The Atlantic

We lost our seaside picnic
when clouds found us, then showers,
so we scrambled up the sandwiches,
half-empty glasses, our itchy blue blanket.
We finish lunch in the Honda,
the radio playing that Edith Piaf song
still convincing us, and herself,
that her baby just cares for her.

You know the tune. And the rain
snaps time with her piano
as we whistle the final verse.
Windshield wipers smear
water across my eyes,
teasing peeks of dune grass
ripped crazy by gusts—
bowing, twisting, stretching up.

And now a word from their sponsors.
I lower the volume and lean to kiss her
but she’s chewing chicken, so it’s a joke.
At least we’re both kind of laughing
and the dash is rattling heat
so, happy enough, we watch
the salty waves punch the shore
and the shore stay down.

Now she kisses me, like a hey there,
more buddy than flirty, but that’s nice too?
Then we are silent again, just shifting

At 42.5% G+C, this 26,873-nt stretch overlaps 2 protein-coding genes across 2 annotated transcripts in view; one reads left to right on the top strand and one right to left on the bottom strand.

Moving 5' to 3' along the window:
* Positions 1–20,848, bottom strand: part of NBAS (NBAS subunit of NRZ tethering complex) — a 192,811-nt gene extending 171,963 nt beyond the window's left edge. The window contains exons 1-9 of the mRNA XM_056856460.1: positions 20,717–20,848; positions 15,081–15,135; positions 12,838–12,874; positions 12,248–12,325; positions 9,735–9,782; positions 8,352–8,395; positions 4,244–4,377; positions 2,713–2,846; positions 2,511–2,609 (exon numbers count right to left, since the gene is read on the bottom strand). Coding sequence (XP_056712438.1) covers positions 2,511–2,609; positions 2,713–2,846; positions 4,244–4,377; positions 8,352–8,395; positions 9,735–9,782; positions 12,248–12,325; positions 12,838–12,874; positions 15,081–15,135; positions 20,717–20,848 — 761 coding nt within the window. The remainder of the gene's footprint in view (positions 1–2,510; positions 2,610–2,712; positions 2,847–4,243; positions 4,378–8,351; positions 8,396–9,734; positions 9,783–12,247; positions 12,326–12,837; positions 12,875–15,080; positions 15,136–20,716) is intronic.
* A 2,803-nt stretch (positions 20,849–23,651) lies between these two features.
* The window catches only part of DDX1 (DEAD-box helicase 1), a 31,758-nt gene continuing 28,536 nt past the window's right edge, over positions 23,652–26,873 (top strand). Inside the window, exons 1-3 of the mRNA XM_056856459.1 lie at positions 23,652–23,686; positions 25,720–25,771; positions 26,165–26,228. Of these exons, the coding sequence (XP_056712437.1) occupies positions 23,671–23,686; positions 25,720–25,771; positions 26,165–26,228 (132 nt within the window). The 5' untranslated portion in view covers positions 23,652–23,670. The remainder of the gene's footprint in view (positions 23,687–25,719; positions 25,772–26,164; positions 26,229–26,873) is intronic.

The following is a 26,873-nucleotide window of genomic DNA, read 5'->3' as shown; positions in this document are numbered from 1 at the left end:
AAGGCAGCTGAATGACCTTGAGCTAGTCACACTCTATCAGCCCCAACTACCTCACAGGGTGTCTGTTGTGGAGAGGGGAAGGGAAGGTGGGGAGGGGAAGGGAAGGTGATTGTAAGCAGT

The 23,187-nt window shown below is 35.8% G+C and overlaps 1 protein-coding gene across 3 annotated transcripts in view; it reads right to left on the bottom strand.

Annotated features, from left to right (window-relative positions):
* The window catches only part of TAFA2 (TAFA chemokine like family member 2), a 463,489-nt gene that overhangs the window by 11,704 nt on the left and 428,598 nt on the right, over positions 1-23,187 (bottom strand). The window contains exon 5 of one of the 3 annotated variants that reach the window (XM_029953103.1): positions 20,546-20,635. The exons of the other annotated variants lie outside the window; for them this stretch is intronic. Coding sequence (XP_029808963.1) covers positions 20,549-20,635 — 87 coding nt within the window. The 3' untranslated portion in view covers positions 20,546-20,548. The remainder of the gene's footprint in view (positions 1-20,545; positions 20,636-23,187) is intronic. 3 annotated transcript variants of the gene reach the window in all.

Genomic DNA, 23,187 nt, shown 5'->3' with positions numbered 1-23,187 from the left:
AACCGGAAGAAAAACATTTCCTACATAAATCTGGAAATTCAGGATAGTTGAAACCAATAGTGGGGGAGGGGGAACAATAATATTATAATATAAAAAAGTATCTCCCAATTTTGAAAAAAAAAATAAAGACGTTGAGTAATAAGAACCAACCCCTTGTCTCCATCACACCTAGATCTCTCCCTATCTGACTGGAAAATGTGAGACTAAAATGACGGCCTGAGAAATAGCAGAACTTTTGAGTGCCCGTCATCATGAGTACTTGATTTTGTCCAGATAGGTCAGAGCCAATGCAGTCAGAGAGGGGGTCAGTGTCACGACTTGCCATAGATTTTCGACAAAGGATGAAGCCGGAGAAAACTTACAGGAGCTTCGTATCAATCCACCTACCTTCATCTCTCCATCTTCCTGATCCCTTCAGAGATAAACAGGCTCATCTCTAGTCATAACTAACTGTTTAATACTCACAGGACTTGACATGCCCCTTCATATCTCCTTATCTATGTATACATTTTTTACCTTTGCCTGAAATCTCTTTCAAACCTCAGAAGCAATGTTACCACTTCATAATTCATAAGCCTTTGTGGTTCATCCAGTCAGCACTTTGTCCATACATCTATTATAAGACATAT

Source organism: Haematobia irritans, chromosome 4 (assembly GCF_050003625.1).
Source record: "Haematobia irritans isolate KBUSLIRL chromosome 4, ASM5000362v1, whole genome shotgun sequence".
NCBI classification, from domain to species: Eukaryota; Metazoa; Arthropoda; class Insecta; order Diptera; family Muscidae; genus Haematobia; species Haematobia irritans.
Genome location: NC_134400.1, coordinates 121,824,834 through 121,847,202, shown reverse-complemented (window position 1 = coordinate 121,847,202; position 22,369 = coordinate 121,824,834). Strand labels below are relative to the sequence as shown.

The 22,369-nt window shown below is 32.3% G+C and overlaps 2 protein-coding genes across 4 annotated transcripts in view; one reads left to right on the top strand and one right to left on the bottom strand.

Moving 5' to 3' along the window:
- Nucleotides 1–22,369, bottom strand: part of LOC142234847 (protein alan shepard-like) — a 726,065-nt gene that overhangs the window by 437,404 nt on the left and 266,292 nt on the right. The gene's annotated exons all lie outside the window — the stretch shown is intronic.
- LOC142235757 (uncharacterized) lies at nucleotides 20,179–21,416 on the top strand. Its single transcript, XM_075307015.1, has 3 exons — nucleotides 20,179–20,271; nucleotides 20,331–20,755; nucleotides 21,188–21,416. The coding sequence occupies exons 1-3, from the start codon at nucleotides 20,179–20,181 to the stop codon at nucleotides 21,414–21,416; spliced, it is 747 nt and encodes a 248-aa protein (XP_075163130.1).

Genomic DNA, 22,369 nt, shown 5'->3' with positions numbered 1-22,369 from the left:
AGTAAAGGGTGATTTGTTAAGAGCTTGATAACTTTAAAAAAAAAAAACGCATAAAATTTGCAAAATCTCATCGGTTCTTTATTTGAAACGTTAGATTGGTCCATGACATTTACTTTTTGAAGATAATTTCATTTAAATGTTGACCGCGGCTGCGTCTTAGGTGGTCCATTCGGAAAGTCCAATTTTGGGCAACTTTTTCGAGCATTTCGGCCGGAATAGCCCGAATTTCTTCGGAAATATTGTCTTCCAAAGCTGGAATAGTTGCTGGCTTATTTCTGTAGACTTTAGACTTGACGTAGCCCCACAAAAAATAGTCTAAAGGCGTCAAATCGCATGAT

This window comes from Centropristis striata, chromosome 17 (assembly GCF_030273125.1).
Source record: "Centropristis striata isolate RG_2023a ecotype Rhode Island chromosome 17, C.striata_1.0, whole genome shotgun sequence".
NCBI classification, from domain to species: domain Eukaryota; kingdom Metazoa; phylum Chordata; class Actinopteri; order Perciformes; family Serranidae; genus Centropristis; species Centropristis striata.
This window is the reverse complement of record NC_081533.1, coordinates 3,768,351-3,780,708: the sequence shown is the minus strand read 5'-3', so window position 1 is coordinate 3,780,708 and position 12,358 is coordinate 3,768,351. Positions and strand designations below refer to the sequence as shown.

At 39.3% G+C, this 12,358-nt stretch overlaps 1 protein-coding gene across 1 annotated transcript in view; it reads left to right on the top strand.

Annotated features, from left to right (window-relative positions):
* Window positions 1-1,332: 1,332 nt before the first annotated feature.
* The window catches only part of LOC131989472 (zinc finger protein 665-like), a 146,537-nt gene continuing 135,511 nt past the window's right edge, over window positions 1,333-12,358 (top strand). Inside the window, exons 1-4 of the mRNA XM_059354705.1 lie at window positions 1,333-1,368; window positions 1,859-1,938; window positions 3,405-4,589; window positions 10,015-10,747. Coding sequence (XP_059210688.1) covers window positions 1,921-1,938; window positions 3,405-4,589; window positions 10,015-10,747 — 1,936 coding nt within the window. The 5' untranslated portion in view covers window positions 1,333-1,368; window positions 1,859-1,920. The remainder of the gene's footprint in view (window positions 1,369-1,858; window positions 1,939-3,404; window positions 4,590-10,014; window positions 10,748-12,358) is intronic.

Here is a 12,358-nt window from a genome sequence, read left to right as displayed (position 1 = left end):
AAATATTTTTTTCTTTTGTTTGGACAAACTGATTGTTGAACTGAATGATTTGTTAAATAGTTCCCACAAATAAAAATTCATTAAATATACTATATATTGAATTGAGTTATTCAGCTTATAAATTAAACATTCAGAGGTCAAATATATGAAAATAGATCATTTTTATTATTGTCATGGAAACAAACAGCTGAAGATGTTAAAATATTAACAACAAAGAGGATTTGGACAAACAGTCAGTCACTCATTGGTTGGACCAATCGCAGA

with the wind’s cries and the tap tap tap
of water typing nonsense on the roof.
She turns the radio back up and now it’s Elvis.
Who still plays this? she asks, maybe kidding,
so I say, you know he’s still alive?

I tell her he’s probably at a seashore too,
maybe in that steamed-up Coupe deVille
six spots down. No doubt with some shy miss
all big brown eyes and trembling;
singing that he can’t help falling in love.
But he’d be what—eighty? Still horny?
Still hunting with those sleepy eyes? She answers,
it’s boys like Elvis who make women like Edith.

Mic drop! And her tone tells me time to go.
I strain for one last glimpse
of our beach below. But the rain
is thicker and fog is swimming in;
even Elvis gives up, backs out, glides away.
Because today is just an unseen cliff,
and tomorrow, breaking below,
is the Atlantic.